Wednesday, December 17th 2014

AMD Working on "Dynamic Frame Rate Control" Feature

AMD is working on a new software feature for its Radeon graphics cards, which it calls "Dynamic Frame Rate Control." Revealed informally to the web, by AMD director of PR Chris Hook, who goes by the handle "AMD_Chris" on various forums, Dynamic Frame Rate Control, or DFRC, is a frame-rate limiter, which gives you power savings when you reduce frame-rates. This probably works by reducing clock speeds to achieve the desired frame-rates.

Sounds a lot like V-Sync? Well the way AMD describes it, DFRC is a frame-rate limiter with a slider. Whereas V-Sync makes the GPU spit out frame-rates to match the monitor's refresh-rate. When a game runs, say, 100 FPS, and you enable V-Sync to bring that down to 60 FPS, your GPU is still running at 3D-performance clocks, unless the 3D load is way too low, and the driver decides to change the power state altogether. DFRC probably achieves lower frame-rates by underclocking the GPU, and increasing the clocks, whenever the scene gets more demanding, and the output FPS drops below the target. Hook describes the energy savings with DFRC as "mind blowing." This peaks our curiosity.


Source: 3DCenter.org
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67 Comments on AMD Working on "Dynamic Frame Rate Control" Feature

#1
HTC
Interesting ... but i'll believe it when i see it.

Much was talked about Mantle but it's yet to deliver: perhaps this will be different? Dunno.
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#2
TRWOV
HTC said:
Interesting ... but i'll believe it when i see it.

Much was talked about Mantle but it's yet to deliver: perhaps this will be different? Dunno.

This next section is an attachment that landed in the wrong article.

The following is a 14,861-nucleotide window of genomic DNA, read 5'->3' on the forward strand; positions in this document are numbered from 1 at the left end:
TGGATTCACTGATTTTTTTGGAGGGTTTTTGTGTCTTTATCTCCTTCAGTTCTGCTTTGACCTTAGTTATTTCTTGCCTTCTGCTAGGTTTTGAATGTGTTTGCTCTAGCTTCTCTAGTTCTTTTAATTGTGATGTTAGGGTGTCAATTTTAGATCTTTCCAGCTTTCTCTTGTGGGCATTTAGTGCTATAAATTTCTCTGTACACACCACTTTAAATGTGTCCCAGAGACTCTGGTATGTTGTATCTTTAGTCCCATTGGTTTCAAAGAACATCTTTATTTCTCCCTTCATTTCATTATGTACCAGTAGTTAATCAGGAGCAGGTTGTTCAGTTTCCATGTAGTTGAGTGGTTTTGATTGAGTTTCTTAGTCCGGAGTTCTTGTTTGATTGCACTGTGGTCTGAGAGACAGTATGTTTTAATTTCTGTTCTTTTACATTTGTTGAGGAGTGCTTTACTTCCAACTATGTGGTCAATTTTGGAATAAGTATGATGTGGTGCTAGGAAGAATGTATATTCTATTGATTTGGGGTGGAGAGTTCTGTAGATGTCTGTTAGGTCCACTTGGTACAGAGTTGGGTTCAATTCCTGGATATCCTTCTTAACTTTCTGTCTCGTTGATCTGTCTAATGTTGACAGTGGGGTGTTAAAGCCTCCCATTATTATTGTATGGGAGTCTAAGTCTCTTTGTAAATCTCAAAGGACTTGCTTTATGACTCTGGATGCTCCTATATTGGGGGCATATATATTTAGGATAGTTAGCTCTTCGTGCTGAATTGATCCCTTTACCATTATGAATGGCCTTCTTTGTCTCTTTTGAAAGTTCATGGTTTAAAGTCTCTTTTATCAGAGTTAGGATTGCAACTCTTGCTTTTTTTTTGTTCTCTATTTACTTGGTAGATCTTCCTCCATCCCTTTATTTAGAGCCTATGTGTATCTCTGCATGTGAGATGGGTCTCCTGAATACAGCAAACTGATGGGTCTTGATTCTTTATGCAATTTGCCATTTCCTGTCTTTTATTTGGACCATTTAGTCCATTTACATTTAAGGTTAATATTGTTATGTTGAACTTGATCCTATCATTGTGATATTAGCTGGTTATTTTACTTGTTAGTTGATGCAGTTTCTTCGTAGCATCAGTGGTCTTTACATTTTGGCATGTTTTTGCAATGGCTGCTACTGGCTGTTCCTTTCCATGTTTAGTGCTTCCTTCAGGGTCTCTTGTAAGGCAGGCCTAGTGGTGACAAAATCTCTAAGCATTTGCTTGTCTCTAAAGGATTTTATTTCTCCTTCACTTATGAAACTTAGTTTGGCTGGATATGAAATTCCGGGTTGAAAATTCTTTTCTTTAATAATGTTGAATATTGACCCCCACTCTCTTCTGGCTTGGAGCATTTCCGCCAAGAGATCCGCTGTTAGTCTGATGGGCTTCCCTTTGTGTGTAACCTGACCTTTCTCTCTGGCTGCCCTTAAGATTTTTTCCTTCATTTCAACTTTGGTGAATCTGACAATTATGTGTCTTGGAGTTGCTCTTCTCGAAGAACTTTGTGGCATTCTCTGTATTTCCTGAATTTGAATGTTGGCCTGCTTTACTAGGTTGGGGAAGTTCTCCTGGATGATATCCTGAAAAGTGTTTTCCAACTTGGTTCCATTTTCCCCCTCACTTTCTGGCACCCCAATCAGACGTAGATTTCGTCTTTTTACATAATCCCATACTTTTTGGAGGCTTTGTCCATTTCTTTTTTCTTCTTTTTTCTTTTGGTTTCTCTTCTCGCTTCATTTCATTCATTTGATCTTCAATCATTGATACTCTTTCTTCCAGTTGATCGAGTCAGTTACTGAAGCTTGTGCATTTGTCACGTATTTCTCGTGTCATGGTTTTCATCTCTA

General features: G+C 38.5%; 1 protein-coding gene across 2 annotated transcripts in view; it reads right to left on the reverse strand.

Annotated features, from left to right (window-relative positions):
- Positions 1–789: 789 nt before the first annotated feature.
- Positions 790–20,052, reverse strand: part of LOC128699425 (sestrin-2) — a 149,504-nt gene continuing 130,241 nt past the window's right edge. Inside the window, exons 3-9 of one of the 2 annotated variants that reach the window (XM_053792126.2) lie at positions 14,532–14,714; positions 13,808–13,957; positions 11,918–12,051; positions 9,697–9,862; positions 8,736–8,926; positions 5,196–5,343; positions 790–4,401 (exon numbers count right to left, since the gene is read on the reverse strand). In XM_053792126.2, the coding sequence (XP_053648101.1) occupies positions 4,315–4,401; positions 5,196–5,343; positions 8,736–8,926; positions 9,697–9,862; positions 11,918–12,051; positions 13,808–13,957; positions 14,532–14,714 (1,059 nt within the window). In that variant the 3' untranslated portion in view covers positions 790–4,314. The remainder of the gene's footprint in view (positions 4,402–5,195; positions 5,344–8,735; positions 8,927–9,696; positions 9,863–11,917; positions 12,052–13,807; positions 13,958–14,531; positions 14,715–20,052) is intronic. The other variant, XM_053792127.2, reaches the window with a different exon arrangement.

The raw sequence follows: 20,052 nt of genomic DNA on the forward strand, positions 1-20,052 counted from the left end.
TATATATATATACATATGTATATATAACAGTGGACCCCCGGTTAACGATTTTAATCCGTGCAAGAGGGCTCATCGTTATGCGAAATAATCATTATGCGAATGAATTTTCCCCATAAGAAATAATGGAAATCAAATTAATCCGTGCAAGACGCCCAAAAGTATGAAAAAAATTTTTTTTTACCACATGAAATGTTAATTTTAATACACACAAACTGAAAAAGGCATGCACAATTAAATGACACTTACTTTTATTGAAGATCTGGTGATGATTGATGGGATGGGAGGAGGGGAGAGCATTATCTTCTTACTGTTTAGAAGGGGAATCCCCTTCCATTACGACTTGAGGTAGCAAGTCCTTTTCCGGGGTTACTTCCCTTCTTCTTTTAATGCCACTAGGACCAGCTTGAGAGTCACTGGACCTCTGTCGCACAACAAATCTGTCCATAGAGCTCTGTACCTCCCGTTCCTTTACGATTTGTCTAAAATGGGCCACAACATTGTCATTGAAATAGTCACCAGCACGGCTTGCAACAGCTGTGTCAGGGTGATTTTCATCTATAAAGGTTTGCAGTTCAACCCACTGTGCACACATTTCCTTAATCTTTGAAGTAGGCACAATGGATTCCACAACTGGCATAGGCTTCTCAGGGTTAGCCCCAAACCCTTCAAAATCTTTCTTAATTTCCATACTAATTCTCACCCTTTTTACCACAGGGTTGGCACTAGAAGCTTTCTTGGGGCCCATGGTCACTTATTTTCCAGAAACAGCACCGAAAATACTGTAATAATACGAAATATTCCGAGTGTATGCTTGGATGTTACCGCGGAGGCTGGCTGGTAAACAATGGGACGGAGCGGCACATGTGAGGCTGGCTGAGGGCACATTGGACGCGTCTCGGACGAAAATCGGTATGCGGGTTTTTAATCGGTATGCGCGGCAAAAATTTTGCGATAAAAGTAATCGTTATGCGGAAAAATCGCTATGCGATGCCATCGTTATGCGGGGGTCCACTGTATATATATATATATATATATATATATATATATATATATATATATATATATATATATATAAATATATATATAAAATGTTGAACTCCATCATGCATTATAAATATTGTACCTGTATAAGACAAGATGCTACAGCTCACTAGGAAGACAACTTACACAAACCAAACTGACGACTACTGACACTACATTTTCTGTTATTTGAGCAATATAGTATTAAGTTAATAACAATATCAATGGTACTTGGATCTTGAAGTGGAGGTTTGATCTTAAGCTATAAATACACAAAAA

Mantle does all what AMD said it would. Game developers not using it is another issue altogether.





As for DFRC, sounds interesting. I've yet to upgrade from a 60Hz monitor so this could be big for me. I'm already seeing <350W figures while gaming but if this can slash 10% or so it would be a welcomed improvement. I guess it'll launch along the Hawaii refresh?
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#3
Sempron Guy
I'm not sure but wasn't DFRC already a feature on Radeon Pro?
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#4
HumanSmoke
TRWOV said:
Mantle does all what AMD said it would.
Well AMD said the SDK would also be publicly available by the end of the year. Fourteen days left to uphold that particular promise.
TRWOV said:
As for DFRC, sounds interesting. I've yet to upgrade from a 60Hz monitor so this could be big for me. I'm already seeing <350W figures while gaming but if this can slash 10% or so it would be a welcomed improvement. I guess it'll launch along the Hawaii refresh?
Yet another nail in the conventional graphics benchmarking practice coffin. If boost states, "up to X MHz", and 99th percentile latency measurements weren't enough to muddy the water, I'm sure this next round of dialled in perf v power should send a legion of the OCD afflicted scurrying to the medicine chest.
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#5
james888
So amd cards inefficient so amd's solution is to enhance efficiency by reducing fps... is something I would say if I was trolling.